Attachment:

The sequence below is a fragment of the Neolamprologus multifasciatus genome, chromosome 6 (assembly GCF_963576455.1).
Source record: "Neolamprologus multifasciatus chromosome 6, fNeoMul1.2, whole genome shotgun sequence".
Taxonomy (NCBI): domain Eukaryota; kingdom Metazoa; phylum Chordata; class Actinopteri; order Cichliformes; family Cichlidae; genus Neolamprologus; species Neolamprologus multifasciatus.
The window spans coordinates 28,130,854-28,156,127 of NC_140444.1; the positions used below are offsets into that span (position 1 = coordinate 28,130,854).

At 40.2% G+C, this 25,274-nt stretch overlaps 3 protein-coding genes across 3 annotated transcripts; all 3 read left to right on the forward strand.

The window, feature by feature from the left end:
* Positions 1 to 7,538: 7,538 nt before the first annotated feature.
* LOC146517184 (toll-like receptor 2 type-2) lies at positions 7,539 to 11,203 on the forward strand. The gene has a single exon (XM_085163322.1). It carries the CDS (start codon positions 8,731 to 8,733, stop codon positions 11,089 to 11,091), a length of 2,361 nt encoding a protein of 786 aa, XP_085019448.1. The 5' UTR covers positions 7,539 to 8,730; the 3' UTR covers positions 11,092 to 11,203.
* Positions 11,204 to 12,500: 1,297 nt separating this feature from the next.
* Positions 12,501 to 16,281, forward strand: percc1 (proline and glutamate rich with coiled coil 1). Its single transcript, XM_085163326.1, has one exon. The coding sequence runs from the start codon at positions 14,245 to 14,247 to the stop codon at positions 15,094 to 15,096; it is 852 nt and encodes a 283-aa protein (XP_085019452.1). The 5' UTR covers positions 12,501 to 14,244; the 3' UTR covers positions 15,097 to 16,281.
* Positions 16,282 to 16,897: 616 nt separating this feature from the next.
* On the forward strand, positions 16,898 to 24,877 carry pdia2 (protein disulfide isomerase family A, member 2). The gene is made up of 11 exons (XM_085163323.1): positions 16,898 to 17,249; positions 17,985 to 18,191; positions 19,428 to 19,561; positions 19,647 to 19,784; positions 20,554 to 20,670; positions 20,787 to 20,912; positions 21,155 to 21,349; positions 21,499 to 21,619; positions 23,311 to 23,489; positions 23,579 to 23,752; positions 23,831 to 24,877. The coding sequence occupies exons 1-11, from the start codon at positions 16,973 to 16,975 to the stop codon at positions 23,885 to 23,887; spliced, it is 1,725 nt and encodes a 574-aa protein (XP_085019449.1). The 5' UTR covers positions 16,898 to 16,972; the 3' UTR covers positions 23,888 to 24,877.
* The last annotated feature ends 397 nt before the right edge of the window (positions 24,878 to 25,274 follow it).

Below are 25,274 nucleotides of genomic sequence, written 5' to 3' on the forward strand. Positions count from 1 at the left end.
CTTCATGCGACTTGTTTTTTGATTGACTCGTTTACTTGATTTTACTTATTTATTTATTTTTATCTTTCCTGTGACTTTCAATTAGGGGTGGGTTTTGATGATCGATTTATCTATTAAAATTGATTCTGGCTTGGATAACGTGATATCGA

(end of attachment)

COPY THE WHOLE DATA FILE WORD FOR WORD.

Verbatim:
The sequence below is a fragment of the Neolamprologus multifasciatus genome, chromosome 6 (assembly GCF_963576455.1).
Source record: "Neolamprologus multifasciatus chromosome 6, fNeoMul1.2, whole genome shotgun sequence".
Taxonomy (NCBI): domain Eukaryota; kingdom Metazoa; phylum Chordata; class Actinopteri; order Cichliformes; family Cichlidae; genus Neolamprologus; species Neolamprologus multifasciatus.
The window spans coordinates 28,130,854-28,156,127 of NC_140444.1; the positions used below are offsets into that span (position 1 = coordinate 28,130,854).

At 40.2% G+C, this 25,274-nt stretch overlaps 3 protein-coding genes across 3 annotated transcripts; all 3 read left to right on the forward strand.

The window, feature by feature from the left end:
* Positions 1 to 7,538: 7,538 nt before the first annotated feature.
* LOC146517184 (toll-like receptor 2 type-2) lies at positions 7,539 to 11,203 on the forward strand. The gene has a single exon (XM_085163322.1). It carries the CDS (start codon positions 8,731 to 8,733, stop codon positions 11,089 to 11,091), a length of 2,361 nt encoding a protein of 786 aa, XP_085019448.1. The 5' UTR covers positions 7,539 to 8,730; the 3' UTR covers positions 11,092 to 11,203.
* Positions 11,204 to 12,500: 1,297 nt separating this feature from the next.
* Positions 12,501 to 16,281, forward strand: percc1 (proline and glutamate rich with coiled coil 1). Its single transcript, XM_085163326.1, has one exon. The coding sequence runs from the start codon at positions 14,245 to 14,247 to the stop codon at positions 15,094 to 15,096; it is 852 nt and encodes a 283-aa protein (XP_085019452.1). The 5' UTR covers positions 12,501 to 14,244; the 3' UTR covers positions 15,097 to 16,281.
* Positions 16,282 to 16,897: 616 nt separating this feature from the next.
* On the forward strand, positions 16,898 to 24,877 carry pdia2 (protein disulfide isomerase family A, member 2). The gene is made up of 11 exons (XM_085163323.1): positions 16,898 to 17,249; positions 17,985 to 18,191; positions 19,428 to 19,561; positions 19,647 to 19,784; positions 20,554 to 20,670; positions 20,787 to 20,912; positions 21,155 to 21,349; positions 21,499 to 21,619; positions 23,311 to 23,489; positions 23,579 to 23,752; positions 23,831 to 24,877. The coding sequence occupies exons 1-11, from the start codon at positions 16,973 to 16,975 to the stop codon at positions 23,885 to 23,887; spliced, it is 1,725 nt and encodes a 574-aa protein (XP_085019449.1). The 5' UTR covers positions 16,898 to 16,972; the 3' UTR covers positions 23,888 to 24,877.
* The last annotated feature ends 397 nt before the right edge of the window (positions 24,878 to 25,274 follow it).

Below are 25,274 nucleotides of genomic sequence, written 5' to 3' on the forward strand. Positions count from 1 at the left end.
CTTCATGCGACTTGTTTTTTGATTGACTCGTTTACTTGATTTTACTTATTTATTTATTTTTATCTTTCCTGTGACTTTCAATTAGGGGTGGGTTTTGATGATCGATTTATCTATTAAAATTGATTCTGGCTTGGATAACGTGATATCGA